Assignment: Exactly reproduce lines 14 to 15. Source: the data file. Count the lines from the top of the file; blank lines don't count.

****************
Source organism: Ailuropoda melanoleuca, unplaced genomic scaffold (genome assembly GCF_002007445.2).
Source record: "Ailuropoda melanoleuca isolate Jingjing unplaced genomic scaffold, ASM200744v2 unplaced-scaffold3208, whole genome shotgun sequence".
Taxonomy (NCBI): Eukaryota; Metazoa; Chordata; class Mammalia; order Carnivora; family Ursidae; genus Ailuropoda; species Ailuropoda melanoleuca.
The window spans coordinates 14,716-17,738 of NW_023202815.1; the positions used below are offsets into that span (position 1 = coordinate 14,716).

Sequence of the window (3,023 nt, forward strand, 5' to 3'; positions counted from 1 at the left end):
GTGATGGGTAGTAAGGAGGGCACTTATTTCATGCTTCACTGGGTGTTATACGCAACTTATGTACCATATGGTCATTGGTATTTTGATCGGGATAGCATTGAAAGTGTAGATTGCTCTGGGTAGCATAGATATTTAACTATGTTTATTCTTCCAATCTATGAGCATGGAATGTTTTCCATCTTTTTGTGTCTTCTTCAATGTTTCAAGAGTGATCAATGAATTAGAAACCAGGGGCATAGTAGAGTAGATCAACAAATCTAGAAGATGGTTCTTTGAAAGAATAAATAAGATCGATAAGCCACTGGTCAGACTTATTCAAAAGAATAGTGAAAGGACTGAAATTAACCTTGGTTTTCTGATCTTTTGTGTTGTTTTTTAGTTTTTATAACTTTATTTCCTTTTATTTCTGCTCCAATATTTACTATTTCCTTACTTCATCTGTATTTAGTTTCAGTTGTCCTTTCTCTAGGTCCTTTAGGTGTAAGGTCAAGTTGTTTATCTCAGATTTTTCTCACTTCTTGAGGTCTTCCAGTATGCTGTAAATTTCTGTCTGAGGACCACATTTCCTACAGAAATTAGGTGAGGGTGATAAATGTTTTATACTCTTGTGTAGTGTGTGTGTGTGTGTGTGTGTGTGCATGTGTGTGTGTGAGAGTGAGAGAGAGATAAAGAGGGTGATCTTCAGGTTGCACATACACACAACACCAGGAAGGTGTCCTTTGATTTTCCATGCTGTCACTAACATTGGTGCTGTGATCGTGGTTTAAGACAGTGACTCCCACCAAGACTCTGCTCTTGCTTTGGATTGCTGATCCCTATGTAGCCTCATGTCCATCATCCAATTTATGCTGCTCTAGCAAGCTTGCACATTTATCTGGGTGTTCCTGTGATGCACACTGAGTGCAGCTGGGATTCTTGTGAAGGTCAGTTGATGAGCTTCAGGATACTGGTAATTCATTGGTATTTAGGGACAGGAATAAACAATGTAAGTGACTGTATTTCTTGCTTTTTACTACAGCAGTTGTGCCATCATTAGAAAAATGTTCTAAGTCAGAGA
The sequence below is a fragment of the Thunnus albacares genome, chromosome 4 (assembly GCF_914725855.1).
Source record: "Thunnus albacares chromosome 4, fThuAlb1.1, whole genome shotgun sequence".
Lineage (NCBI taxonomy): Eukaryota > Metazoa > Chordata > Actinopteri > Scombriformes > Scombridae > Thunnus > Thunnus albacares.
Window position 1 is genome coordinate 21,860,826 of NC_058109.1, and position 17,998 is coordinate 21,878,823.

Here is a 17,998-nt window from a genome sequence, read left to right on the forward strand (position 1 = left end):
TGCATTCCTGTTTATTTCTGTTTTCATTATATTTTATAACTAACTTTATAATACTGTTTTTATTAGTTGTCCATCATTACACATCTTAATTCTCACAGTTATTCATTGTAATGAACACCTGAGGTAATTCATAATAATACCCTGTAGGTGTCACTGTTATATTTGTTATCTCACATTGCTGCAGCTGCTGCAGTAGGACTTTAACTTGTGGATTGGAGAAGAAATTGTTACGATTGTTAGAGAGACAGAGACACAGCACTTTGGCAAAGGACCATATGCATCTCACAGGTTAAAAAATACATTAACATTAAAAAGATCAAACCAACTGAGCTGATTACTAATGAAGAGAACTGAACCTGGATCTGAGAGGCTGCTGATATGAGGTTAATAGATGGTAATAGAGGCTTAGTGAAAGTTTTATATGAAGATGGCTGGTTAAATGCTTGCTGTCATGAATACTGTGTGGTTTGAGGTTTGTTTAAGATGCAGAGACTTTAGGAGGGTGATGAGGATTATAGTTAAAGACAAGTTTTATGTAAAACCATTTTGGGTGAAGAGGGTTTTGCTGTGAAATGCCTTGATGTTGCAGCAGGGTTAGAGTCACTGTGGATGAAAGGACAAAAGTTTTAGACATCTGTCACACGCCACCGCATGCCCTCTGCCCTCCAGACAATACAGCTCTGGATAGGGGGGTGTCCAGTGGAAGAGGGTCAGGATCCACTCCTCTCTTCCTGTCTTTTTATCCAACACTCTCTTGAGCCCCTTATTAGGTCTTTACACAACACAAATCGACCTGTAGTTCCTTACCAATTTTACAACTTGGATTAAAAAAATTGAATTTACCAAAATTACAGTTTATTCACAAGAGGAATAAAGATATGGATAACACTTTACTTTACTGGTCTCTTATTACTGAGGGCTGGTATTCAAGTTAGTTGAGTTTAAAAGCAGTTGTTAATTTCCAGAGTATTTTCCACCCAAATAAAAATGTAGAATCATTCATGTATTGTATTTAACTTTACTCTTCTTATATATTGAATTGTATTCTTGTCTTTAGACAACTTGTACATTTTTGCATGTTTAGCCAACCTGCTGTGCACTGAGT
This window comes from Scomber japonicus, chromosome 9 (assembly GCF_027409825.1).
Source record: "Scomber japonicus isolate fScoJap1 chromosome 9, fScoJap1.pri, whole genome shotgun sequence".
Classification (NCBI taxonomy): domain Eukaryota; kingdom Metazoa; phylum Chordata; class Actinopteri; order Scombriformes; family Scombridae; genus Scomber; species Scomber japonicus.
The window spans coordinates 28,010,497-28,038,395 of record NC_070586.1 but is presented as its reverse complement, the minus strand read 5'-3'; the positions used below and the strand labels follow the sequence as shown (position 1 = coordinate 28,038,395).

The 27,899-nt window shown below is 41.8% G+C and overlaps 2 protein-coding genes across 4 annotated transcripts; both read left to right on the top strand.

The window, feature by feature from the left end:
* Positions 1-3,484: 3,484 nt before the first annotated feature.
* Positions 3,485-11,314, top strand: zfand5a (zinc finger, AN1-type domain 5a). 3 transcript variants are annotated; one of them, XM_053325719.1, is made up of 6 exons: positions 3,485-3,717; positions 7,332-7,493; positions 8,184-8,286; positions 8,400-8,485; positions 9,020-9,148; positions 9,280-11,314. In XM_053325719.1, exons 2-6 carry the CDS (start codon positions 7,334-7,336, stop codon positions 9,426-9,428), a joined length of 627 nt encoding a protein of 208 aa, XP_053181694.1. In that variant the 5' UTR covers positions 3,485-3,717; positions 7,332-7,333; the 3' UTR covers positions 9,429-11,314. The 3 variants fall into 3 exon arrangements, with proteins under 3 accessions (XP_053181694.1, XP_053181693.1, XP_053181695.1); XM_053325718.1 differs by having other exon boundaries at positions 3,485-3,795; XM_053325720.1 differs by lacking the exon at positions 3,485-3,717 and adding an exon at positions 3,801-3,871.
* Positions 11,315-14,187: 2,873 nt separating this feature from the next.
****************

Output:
Source record: "Scomber japonicus isolate fScoJap1 chromosome 9, fScoJap1.pri, whole genome shotgun sequence".
Classification (NCBI taxonomy): domain Eukaryota; kingdom Metazoa; phylum Chordata; class Actinopteri; order Scombriformes; family Scombridae; genus Scomber; species Scomber japonicus.